What Vaccines Should You and Your Family Have?

What Vaccines Should You and Your Family Have?

Many diseases can be prevented by
getting vaccinated against them. The Centers for Disease Control and Prevention (CDC) has
vaccination schedules that you and your family can follow to make sure you are protected.
Getting vaccines when advised may help prevent the spread of these diseases.

Specific vaccine recommendations vary by your age, where you live, and the risk factors you may have.

Many basic vaccines are often given in
combination to reduce the number of injections needed. The following diseases may be
prevented by following the CDC guidelines for vaccines:

  • Diphtheria. This is a serious
    disease caused by a poison (toxin) made by bacteria. It may damage the heart, lungs
    and nerves. It can be fatal.

  • Haemophilus influenzae type B
    This is a bacterial infection that leads to serious conditions such as
    meningitis, pneumonia, and epiglottitis.

  • Hepatitis A. This is a viral
    disease of the liver. You can get it by eating food or drinking water contaminated
    with feces. Or you can get it by coming in contact with someone who has the
    infection. Symptoms may include upset stomach, extreme tiredness (fatigue), and
    yellowing of the skin (jaundice). But some people have no symptoms. This is
    especially true in younger children.

  • Hepatitis B (hep B). This type
    of hepatitis is spread through blood and other body fluids. It is also spread in
    childbirth from an infected mother. Symptoms may include fever, fatigue, digestive
    problems, joint pain, and yellowing of the skin and eyes. Symptoms can last from
    weeks to months. Hepatitis B is more severe than hepatitis A because hepatitis B can
    become long-term (chronic). This can lead to cirrhosis and liver cancer. 

  • HPV. This is a very common
    sexually transmitted disease. It can cause genital warts. It can lead to cervical
    cancer and other less common but serious cancers.

  • Flu (influenza). This is a
    highly contagious disease that affects your lungs. It is caused by different strains
    of flu viruses. The flu causes mild to severe illness. It may lead to pneumonia and
    can be deadly in some cases.

  • Measles (rubeola). Measles is a
    highly contagious viral infection. It causes fever, cough, runny nose, and a rash all
    over the body.

  • Meningococcal meningitis. This
    is a severe bacterial infection of the membranes that cover the brain and spinal
    cord (meninges). It can be life-threatening. Symptoms can include fever, headache, a
    stiff neck, nausea, and mental confusion.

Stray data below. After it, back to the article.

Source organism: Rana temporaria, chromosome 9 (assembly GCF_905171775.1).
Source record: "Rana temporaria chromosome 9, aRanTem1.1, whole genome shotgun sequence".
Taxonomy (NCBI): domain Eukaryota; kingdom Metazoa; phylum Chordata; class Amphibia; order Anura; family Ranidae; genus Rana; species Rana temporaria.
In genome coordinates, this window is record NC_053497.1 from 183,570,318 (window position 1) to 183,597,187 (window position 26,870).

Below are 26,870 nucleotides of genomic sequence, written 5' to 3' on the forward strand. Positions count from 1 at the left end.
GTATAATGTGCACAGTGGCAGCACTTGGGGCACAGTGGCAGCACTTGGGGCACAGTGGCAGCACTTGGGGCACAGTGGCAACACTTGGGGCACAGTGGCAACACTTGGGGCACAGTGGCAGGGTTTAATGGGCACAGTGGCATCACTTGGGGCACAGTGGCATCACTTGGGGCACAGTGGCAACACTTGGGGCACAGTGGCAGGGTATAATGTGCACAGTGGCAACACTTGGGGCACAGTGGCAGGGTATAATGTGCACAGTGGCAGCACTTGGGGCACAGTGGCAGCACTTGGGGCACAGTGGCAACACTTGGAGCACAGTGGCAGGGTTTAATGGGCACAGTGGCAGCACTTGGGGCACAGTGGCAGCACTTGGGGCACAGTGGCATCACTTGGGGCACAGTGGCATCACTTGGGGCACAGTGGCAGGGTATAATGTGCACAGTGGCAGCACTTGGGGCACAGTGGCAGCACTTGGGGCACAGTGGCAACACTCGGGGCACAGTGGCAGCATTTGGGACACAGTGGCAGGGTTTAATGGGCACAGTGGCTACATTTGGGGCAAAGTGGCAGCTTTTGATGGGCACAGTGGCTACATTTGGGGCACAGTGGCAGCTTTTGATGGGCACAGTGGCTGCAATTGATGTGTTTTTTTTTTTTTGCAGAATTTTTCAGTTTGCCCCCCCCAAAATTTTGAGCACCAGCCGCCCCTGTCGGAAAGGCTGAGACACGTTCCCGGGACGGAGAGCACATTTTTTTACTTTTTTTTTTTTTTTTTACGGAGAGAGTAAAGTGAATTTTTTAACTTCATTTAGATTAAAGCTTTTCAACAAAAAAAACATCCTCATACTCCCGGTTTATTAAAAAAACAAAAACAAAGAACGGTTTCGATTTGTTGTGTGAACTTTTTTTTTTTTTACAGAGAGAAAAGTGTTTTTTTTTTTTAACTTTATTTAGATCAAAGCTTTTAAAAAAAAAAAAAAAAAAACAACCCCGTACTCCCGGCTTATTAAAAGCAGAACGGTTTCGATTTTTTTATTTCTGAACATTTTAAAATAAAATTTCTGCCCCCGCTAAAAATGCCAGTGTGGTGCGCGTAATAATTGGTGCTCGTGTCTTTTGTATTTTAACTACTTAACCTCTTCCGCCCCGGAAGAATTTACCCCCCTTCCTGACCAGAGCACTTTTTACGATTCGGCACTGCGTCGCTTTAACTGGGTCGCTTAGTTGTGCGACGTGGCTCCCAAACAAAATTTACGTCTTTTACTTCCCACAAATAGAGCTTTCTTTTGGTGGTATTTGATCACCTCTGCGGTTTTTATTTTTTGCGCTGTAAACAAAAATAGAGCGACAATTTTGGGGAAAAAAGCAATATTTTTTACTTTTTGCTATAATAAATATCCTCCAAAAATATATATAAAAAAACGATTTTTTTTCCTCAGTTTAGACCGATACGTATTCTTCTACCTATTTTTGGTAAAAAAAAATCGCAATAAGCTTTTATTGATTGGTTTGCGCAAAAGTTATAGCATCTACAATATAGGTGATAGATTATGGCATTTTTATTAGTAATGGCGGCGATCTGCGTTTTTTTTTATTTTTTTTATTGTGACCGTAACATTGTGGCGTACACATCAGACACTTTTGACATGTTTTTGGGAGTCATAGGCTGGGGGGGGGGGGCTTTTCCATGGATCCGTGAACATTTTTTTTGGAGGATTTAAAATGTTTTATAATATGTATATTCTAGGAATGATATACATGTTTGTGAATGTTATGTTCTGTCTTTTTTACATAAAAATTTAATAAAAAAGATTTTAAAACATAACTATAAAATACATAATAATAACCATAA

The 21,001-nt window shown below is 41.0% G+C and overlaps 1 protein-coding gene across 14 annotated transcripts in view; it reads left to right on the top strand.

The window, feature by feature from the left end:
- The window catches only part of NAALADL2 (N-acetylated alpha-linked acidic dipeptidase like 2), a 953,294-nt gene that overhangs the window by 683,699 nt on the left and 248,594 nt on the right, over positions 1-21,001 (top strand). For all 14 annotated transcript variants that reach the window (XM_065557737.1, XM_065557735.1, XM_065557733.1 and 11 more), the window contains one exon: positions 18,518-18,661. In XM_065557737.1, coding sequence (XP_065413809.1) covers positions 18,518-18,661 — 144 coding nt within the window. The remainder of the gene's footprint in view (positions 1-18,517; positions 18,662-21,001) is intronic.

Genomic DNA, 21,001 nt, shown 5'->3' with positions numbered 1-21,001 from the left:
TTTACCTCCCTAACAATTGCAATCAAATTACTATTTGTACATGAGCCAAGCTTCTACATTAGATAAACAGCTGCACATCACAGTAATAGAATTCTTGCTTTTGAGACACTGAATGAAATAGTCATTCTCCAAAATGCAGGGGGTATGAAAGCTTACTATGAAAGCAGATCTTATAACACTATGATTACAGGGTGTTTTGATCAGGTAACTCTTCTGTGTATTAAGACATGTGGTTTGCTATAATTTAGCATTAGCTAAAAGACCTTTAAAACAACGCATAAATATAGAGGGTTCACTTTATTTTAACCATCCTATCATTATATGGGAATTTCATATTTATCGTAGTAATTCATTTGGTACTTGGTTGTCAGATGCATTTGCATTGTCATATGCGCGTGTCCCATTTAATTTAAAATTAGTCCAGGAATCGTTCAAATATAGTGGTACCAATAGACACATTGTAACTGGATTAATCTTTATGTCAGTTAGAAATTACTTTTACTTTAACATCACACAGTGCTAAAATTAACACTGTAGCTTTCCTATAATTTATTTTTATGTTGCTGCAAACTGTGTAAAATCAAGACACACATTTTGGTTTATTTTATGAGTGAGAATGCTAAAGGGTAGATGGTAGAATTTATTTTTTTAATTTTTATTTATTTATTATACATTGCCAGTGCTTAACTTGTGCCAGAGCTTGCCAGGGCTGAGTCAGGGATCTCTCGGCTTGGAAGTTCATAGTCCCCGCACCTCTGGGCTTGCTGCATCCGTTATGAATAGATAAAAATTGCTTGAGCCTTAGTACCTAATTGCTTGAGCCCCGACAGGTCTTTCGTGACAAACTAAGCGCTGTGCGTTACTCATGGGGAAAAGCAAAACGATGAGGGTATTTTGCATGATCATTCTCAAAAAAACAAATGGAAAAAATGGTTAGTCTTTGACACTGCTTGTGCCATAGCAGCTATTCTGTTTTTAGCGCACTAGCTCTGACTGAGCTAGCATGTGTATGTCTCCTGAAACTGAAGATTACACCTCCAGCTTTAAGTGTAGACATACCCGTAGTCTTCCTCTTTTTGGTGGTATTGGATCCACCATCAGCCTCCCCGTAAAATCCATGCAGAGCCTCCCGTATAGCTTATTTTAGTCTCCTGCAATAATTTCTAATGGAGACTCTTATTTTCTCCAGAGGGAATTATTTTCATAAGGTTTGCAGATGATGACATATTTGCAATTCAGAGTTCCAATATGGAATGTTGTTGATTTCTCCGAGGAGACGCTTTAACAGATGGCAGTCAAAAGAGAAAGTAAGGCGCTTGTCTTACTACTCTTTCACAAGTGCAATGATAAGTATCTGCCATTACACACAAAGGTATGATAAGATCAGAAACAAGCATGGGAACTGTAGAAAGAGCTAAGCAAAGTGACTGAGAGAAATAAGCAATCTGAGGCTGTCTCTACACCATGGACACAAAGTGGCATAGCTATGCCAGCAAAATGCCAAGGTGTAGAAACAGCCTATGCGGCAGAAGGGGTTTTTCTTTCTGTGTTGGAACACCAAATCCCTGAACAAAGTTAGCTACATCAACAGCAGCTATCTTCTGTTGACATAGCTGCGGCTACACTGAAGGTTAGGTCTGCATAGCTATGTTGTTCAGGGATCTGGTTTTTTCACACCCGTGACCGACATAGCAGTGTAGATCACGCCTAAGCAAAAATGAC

• Mumps. Mumps is a virus that
    causes a painful infection in the salivary or parotid glands. It sometimes affects
    other areas of the body. In rare cases, it can cause sterility in men.

  • Pertussis (whooping cough). This is a highly contagious respiratory disease. It causes severe, high-pitched coughing spasms that continue for long periods.

  • Pneumococcal pneumonia. This is a serious lung infection caused by the bacteria Streptococcus pneumoniae.

  • Polio. This is a highly
    infectious viral disease that affects the nervous system. Symptoms may include a
    flu-like illness and stiffness in the neck and back, with pain in the arms and legs.
    In the worst case, the infection can cause lifelong (permanent) paralysis, often in
    the legs.

  • Rotavirus. This is a highly contagious virus. It is the leading cause of severe diarrhea in children.

  • Rubella (German measles). This is a contagious disease caused by a virus. Symptoms include a rash and fever. It can cause birth defects if a woman who is pregnant catches it.

  • Tetanus (lockjaw). This is a
    disease of the nervous system caused by the bacteria Clostridium tetani.
    Symptoms include painful muscle contractions. These contractions can progress to
    seizure-like motion and nervous system disorders.

  • Varicella (chickenpox). This is a contagious disease caused
    by the varicella-zoster virus. It causes a skin rash. It is most common in

  • Shingles (zoster). This is a painful skin rash with
    blisters caused by the varicella zoster virus. It is the same virus that causes
    chickenpox. After a chickenpox infection, the virus remain for life in nerve cells.
    It can come back years later as shingles.